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A taste of Louisiana at Tricky Fish

CityLine has got it going on these days.
By Brandon Hurd

CityLine has got it going on these days. Richardson’s center of new culture is enjoying an up-cropping of restaurants from Super Chix to Top Pop Donuts to Jasper’s to Tricky Fish, a contemporary, casual seafood restaurant straight from the waters of Louisiana.

It’s not fine-dining, nor is it a hole-in-the-wall. Tricky Fish is casual without descending into sloppiness; instead, it stays sleek. Not everything tastes straight-from-Bourbon-Street, but the whole menu is Louisiana-inspired with nods to tradition. Considering the simplicity of the concept and the ambitious business plan, Tricky Fishes might start popping up beyond Richardson, maybe even beyond Texas. It certainly has the charm it needs to do so. Also, they have a daily Happy Hour from 5 p.m. until closing, which is pretty great.

By Brandon Hurd

Tricky Fish caters to all and the crowd changes in tandem with the afternoon sunlight. Around lunchtime, business people—in particular, State Farm employees—crowd the wood-panelled booths. They usually return for an off-the-clock Happy Hour. Then at night, the CityLine dwellers in all their glory populate every restaurant on the block, including this fisherman’s paradise.

The interior is industrial, full of smooth wood tables, metal accents and orange highlights. The beer tap descends from the ceiling like a periscope; two colorful metal fish are frozen mid-swim around it. At the bar you can order all sorts of beers: local brews like Revolver’s Blood & Honey, as well as more exotic ones like Bourbon Barrel Ale from Lexington Kentucky, and Louisiana’s Abita Amber. Bourbon Barrel Ale is hard to find in these parts and it felt particularly apt to discover it here.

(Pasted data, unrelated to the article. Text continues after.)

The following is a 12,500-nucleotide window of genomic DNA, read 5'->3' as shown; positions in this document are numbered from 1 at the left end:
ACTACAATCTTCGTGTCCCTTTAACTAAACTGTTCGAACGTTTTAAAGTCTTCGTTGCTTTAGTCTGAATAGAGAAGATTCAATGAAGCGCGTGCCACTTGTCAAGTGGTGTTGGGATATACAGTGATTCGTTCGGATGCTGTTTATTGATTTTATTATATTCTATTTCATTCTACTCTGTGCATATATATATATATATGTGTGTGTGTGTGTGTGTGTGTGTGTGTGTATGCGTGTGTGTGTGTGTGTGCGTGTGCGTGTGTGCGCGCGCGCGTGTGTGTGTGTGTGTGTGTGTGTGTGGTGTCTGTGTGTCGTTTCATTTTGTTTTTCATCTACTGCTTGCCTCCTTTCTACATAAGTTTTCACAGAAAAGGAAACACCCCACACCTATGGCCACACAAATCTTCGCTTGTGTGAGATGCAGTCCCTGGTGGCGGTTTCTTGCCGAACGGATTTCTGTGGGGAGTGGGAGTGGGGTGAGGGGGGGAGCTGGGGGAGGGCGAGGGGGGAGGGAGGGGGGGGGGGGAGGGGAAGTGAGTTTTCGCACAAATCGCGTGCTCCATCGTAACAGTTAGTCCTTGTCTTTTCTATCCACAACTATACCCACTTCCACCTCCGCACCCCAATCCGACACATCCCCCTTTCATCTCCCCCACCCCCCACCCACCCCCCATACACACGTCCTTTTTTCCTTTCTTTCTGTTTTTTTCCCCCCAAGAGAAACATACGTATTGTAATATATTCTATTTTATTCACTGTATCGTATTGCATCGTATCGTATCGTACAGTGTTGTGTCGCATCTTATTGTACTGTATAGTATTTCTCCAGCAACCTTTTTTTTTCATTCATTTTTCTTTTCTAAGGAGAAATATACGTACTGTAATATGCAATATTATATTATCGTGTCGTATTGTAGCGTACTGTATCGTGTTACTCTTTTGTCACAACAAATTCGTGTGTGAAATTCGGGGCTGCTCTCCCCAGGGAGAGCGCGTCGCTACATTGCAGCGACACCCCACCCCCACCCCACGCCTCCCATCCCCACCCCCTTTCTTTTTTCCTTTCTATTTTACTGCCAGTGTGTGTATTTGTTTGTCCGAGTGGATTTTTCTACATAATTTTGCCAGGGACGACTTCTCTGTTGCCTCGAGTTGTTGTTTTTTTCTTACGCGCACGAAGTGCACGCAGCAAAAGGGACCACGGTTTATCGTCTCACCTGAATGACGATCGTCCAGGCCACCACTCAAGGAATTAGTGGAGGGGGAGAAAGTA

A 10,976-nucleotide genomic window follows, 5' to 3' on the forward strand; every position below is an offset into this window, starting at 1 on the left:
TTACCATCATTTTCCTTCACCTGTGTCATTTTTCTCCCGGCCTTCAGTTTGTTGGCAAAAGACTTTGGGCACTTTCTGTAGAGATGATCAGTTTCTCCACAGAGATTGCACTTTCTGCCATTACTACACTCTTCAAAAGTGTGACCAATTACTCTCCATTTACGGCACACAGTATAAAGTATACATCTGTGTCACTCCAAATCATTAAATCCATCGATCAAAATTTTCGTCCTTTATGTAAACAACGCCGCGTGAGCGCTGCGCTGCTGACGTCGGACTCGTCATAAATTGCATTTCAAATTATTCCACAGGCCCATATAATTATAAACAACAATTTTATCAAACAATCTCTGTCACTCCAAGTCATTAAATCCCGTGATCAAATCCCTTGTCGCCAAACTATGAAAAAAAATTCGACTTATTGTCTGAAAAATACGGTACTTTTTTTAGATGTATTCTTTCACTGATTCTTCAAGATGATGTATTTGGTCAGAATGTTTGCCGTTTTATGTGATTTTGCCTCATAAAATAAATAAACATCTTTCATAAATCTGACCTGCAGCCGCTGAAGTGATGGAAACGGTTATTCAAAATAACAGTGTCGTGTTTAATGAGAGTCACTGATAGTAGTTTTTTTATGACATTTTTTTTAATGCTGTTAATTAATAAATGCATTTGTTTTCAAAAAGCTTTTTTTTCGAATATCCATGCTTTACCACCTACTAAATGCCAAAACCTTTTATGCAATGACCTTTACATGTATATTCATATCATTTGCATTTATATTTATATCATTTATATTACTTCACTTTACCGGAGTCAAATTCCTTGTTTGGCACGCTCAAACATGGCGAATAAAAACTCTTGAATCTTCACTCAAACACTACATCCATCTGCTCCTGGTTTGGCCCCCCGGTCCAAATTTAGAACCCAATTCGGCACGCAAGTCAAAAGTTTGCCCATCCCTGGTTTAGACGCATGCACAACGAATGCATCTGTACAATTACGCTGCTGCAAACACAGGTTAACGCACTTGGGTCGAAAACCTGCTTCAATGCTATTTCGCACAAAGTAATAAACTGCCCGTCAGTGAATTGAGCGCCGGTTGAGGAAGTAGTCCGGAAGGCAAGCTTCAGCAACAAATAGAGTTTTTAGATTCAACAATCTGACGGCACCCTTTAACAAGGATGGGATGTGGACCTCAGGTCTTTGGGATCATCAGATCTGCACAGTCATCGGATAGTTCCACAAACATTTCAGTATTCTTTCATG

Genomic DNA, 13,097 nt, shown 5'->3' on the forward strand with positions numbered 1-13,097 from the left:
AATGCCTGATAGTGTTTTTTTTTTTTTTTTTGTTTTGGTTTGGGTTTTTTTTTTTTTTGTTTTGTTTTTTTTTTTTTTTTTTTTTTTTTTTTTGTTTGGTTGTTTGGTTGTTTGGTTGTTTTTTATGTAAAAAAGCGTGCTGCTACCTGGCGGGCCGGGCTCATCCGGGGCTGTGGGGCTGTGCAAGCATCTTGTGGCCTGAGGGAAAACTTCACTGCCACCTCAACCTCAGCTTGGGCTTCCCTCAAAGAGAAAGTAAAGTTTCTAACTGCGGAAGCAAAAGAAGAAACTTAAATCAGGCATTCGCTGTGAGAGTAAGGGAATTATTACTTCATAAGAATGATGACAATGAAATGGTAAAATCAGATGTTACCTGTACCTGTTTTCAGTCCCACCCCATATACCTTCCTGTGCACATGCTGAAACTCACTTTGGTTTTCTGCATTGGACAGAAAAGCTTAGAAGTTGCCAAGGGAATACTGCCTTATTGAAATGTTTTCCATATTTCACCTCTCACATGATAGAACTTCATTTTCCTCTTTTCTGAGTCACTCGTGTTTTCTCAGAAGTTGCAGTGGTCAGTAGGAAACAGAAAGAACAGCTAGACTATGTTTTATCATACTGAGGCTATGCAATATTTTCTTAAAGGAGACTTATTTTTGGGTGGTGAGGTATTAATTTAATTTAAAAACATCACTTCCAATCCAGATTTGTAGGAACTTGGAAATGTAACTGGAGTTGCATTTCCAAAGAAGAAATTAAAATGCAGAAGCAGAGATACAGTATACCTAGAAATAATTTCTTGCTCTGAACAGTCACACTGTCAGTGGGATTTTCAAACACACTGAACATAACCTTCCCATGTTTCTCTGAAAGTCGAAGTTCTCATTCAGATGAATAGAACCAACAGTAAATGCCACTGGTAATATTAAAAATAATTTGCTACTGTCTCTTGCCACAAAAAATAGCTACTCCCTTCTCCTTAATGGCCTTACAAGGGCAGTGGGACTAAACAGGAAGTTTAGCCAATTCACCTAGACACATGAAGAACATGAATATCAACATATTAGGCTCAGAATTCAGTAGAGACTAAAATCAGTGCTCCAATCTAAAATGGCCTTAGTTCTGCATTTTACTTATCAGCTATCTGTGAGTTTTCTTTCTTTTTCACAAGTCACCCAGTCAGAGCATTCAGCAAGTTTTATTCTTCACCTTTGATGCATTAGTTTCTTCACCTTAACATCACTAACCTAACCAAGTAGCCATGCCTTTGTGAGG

Other drinks, courtesy of Tricky Fish’s rather exceptional bar staff, include refreshing little numbers like Spring Showers—Hendricks, elderflower and a garnish of cucumber—and a two-person Spiced Strawberry Mule that isn’t so much a mule as a mammoth. I don’t know where they found copper mugs the size of an adult human’s head, but I like that they did.

Stop in for a long Happy Hour that will easily transform into dinner, and ready the tabasco.

While brunch includes a Bananas Foster Monkey Bread and Fried Shrimp & Oysters Grits, I visit for dinner. Ninety percent of my motivation is the Kitchen Sink Gumbo. There’s no better comfort food, though I’ll admit I typically prefer my gumbo with more wallop. Shrimp, fish, chicken and andouille sausage in a thick, steaming broth, it smells and tastes like it’s been cooking all morning. Flavor runs deep and Tricky Fish’s is very cozy.

Gulf Oysters on the half shell | By Brandon Hurd

Surprisingly, not everything that comes out of the kitchen is coated in batter and fried. Tricky Fish has its share of indomitable, greasy goodness, but even on a succinct menu, there is a solid band of non-fried, heart-healthy choices. Oysters on the half shell, for example. Gulf Oysters on the half shell are always cleansing somehow—especially now, as the summer heat reaches its vengeful peak. These are served with mignonette sauce, cocktail sauce and horseradish, and one order is plenty for a table to each get a chilled taste or two.

Mussels | By Brandon Hurd